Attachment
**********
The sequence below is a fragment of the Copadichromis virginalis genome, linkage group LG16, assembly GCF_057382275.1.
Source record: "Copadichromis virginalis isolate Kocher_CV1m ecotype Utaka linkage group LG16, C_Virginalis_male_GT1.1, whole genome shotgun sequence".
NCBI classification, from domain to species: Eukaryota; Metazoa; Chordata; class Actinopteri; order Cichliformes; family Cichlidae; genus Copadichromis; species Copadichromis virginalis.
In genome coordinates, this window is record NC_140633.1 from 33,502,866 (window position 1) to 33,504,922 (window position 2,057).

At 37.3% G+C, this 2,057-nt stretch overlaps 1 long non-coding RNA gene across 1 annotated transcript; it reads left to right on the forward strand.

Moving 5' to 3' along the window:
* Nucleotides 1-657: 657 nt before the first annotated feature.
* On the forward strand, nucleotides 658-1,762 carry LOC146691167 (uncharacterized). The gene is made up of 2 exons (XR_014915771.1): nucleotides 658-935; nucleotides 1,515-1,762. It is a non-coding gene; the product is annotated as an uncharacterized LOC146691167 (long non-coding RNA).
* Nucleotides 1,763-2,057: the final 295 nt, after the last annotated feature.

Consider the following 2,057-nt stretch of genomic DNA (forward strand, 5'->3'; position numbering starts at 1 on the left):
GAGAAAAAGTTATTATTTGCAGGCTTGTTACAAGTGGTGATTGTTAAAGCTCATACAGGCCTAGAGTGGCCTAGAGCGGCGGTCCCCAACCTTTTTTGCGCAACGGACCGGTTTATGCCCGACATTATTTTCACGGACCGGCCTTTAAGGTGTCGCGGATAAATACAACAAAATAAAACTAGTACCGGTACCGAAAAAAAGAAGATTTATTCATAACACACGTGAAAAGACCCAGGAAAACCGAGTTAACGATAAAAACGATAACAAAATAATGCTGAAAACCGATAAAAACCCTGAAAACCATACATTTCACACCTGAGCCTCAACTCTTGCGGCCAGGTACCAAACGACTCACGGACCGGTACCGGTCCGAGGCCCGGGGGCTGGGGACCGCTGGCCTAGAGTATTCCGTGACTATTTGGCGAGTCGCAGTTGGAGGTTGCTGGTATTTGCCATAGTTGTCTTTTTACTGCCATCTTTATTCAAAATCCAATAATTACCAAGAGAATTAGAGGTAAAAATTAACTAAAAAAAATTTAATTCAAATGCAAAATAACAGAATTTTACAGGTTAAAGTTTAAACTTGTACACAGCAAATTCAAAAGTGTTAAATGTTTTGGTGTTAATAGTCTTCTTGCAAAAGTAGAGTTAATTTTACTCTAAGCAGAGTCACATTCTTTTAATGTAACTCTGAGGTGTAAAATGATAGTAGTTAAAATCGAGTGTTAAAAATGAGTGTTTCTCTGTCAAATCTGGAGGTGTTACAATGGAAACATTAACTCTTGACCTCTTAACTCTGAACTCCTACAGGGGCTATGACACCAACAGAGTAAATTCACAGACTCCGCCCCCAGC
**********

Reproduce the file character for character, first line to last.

The sequence below is a fragment of the Copadichromis virginalis genome, linkage group LG16, assembly GCF_057382275.1.
Source record: "Copadichromis virginalis isolate Kocher_CV1m ecotype Utaka linkage group LG16, C_Virginalis_male_GT1.1, whole genome shotgun sequence".
NCBI classification, from domain to species: Eukaryota; Metazoa; Chordata; class Actinopteri; order Cichliformes; family Cichlidae; genus Copadichromis; species Copadichromis virginalis.
In genome coordinates, this window is record NC_140633.1 from 33,502,866 (window position 1) to 33,504,922 (window position 2,057).

At 37.3% G+C, this 2,057-nt stretch overlaps 1 long non-coding RNA gene across 1 annotated transcript; it reads left to right on the forward strand.

Moving 5' to 3' along the window:
* Nucleotides 1-657: 657 nt before the first annotated feature.
* On the forward strand, nucleotides 658-1,762 carry LOC146691167 (uncharacterized). The gene is made up of 2 exons (XR_014915771.1): nucleotides 658-935; nucleotides 1,515-1,762. It is a non-coding gene; the product is annotated as an uncharacterized LOC146691167 (long non-coding RNA).
* Nucleotides 1,763-2,057: the final 295 nt, after the last annotated feature.

Consider the following 2,057-nt stretch of genomic DNA (forward strand, 5'->3'; position numbering starts at 1 on the left):
GAGAAAAAGTTATTATTTGCAGGCTTGTTACAAGTGGTGATTGTTAAAGCTCATACAGGCCTAGAGTGGCCTAGAGCGGCGGTCCCCAACCTTTTTTGCGCAACGGACCGGTTTATGCCCGACATTATTTTCACGGACCGGCCTTTAAGGTGTCGCGGATAAATACAACAAAATAAAACTAGTACCGGTACCGAAAAAAAGAAGATTTATTCATAACACACGTGAAAAGACCCAGGAAAACCGAGTTAACGATAAAAACGATAACAAAATAATGCTGAAAACCGATAAAAACCCTGAAAACCATACATTTCACACCTGAGCCTCAACTCTTGCGGCCAGGTACCAAACGACTCACGGACCGGTACCGGTCCGAGGCCCGGGGGCTGGGGACCGCTGGCCTAGAGTATTCCGTGACTATTTGGCGAGTCGCAGTTGGAGGTTGCTGGTATTTGCCATAGTTGTCTTTTTACTGCCATCTTTATTCAAAATCCAATAATTACCAAGAGAATTAGAGGTAAAAATTAACTAAAAAAAATTTAATTCAAATGCAAAATAACAGAATTTTACAGGTTAAAGTTTAAACTTGTACACAGCAAATTCAAAAGTGTTAAATGTTTTGGTGTTAATAGTCTTCTTGCAAAAGTAGAGTTAATTTTACTCTAAGCAGAGTCACATTCTTTTAATGTAACTCTGAGGTGTAAAATGATAGTAGTTAAAATCGAGTGTTAAAAATGAGTGTTTCTCTGTCAAATCTGGAGGTGTTACAATGGAAACATTAACTCTTGACCTCTTAACTCTGAACTCCTACAGGGGCTATGACACCAACAGAGTAAATTCACAGACTCCGCCCCCAGC